Saturday was to be our first walk for a long time. In fact, writesofway had hardly left the house at all for the previous five weeks – having had a guidebook manuscript to finish. Where to go, what to do? I fancied a walk somewhere in Dumfriesshire – there’s masses of excellent walking country and it’s just over an hour’s drive from Glasgow. Friday night, I rootled through James’s back catalogue and decided to hijack a route he’d walked from Durisdeer in the southern Lowther Hills last winter. I fancied tackling the route in the opposite direction to James, primarily to enjoy the descent towards Durisdeer from Wether Hill at the end. I checked the weather, employing the trusty blueskyscotland TM system of looking for the sun symbol the night before then checking that it was still there the next morning before setting off. It was. Game on!
Myself and the lovely Fiona started out from the very pictureque village of Durisdeer at about 10.30, heading south-east along a track leading into Glenaggart. It was a sunny, but blowy old morning and a thin blanket of cloud was scudding across the hilltops at speed. We soon overtook a large posse of third-age ramblers progressing in a stately fashion up the glen as the track began to climb quite steeply. A short while later there was the unmistakable noise of a quadbike haring up the track behind us. I know you need to keep your momentum on steep inclines, but you could tell this chap wouldn’t have slowed down for us even on the flat. I imagined the fate of the aged ramblers further down the track who might not have got out of his way quick enough… He flew past without acknowledging us, sporting a shiny new barbour, flat cap and shotgun. Not the gamekeeper though, I’ll wager. He had the never-had-to-do-a-day’s-work look of the landed classes, so I imagine that this was a little Buccleuch.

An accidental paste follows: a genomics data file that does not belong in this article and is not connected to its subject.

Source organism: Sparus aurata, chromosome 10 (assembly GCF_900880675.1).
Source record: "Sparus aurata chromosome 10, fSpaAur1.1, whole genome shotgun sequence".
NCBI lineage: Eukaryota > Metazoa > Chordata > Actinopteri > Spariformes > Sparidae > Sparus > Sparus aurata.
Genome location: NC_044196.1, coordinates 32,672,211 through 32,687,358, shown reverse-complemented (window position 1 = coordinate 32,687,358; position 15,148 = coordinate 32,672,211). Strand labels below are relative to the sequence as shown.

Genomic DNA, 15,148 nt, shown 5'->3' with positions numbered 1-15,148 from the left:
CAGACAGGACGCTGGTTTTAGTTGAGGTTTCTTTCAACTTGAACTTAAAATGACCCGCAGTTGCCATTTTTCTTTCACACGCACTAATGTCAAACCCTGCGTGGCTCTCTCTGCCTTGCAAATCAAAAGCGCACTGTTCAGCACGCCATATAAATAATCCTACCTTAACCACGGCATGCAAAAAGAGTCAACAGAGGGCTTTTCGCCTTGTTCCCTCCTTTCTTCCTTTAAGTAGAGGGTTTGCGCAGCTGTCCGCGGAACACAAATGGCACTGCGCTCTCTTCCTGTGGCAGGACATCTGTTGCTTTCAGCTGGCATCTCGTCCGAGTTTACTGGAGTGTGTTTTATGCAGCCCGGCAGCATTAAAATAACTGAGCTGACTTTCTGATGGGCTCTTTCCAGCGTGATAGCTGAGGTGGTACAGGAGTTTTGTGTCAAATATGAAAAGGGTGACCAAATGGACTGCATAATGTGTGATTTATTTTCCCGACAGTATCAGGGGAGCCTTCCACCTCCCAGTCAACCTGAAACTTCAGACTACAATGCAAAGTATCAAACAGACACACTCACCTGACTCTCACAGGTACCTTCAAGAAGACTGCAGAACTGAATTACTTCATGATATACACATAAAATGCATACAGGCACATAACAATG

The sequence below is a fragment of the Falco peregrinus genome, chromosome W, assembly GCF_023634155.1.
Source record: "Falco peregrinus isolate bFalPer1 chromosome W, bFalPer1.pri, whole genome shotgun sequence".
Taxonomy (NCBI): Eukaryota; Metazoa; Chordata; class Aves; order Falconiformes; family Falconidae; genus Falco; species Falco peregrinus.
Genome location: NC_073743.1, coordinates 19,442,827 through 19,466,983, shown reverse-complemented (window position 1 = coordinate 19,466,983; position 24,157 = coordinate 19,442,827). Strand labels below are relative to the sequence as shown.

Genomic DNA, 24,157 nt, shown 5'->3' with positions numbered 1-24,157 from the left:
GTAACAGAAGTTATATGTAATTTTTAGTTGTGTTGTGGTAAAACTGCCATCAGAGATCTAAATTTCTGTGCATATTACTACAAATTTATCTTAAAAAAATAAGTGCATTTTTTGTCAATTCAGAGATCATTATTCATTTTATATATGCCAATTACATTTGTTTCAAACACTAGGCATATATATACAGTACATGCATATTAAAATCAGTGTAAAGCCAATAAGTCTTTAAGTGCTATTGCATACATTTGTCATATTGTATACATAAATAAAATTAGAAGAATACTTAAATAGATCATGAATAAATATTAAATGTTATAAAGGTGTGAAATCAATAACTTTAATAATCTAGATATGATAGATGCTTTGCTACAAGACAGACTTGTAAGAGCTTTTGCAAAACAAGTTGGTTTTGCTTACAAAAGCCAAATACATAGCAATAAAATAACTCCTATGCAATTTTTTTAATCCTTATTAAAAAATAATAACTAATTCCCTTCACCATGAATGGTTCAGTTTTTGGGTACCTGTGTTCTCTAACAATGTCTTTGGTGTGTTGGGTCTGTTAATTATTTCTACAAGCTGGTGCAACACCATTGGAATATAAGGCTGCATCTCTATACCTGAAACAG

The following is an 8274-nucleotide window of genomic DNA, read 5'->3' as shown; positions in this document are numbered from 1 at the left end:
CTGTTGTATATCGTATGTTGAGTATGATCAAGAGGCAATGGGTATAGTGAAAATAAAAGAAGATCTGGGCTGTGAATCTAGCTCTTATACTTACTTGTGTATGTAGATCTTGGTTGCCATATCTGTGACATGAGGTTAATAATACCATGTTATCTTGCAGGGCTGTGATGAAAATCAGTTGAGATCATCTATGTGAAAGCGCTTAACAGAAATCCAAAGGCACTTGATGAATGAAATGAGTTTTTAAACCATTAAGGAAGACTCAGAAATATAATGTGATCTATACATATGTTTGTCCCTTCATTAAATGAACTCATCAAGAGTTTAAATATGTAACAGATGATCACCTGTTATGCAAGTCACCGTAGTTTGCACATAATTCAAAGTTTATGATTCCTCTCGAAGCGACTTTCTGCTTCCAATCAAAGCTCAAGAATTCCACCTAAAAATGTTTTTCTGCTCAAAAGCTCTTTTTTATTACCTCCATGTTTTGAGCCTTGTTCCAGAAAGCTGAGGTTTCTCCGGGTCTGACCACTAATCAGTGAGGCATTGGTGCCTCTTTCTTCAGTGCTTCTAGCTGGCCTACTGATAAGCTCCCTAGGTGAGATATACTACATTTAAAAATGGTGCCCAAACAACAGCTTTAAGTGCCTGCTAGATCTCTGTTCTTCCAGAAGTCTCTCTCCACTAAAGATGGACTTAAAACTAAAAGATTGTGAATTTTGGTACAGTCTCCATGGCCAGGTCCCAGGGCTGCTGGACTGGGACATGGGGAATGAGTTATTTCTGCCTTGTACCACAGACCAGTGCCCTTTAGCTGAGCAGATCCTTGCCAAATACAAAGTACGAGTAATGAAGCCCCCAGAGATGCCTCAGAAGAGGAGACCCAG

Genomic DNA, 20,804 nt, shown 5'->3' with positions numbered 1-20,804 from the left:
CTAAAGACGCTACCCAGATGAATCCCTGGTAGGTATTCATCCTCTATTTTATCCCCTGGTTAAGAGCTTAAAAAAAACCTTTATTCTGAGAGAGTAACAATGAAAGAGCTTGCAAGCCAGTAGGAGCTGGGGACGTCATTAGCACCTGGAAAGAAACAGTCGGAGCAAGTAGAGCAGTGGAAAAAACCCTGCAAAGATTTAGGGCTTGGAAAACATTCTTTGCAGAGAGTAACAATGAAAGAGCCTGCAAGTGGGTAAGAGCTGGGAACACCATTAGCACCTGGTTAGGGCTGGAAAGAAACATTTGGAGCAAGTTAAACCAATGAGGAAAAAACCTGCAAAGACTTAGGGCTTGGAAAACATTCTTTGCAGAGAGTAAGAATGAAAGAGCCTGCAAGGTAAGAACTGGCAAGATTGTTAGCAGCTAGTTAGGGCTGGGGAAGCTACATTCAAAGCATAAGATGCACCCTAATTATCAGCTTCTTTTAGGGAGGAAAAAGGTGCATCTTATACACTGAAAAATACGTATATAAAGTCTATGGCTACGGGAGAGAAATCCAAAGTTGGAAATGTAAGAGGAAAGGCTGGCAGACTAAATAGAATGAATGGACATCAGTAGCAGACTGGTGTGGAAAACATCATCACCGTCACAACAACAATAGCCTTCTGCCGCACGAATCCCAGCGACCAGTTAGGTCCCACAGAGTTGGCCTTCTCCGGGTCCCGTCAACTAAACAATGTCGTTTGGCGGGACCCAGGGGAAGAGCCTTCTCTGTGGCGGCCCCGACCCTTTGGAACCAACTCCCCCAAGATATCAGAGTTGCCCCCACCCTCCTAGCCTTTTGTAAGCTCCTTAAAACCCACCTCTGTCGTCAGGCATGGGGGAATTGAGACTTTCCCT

A few minutes later, the booming report of his shotgun came echoing down the glen. Remarkably, given the zero-tolerance approach to wildlife on this estate (of which more later), he’d found some unfortunate critter to blast into extinction. Anyway, we continued up the glen until we arrived at the Kettleton Byre bothy. Maintenance of the bothy is now looked after by the MBA, and it has been extensively refurbished. It’ a lovely wee billet.
We continued into the stiff breeze on our way across Blackhill Moss, pausing to admire the view down along the Kettleton Burn.
We passed by an abandoned cottage and sheep fanks, before crossing over the Glenleith Burn. The burns descending either side of Berry Rig soon came into view.
Arriving by the first of these, Tansley Burn, we started following its course upstream, hoping to pick up the path marked on the map, which follows the burn up to a saddle south of the summit of Wedder Law. Fairly soon we encountered a number of stoat traps on poles and planks across the burn.
They were nasty looking contraptions, which would have had the Grand Inquisitor rubbing his hands with glee. The idea is that your stoat finds this convenient stoat-bridge over the burn, unsuspectingly trots across and… snap!
This was one freshly-exterminated stoat. Why take such measures? Because stoat are ‘vermin’ and eat, among other things, grouse eggs. Now this just isn’t on, d’you hear, because then there’ll be a few less grouse for the shooting classes to blast to smithereens. As well as dozens of stoat traps, we encountered a number of large crow traps, rat traps and other traps we weren’t sure about, as well as something that looked like it might be poisoned bait, but being ignorant city-dwellers, we couldn’t be sure. I wouldn’t have been surprised to find a few man traps aimed at controlling the numbers of the great unwashed out on the hills. I understand the impetus to eradicate rats in areas where they might devastate ground-nesting bird populations, but I’m not sure I go along with the need to annihilate inconvenient wildlife because they might detract from the ‘sporting’ opportunities of a few… You get my point.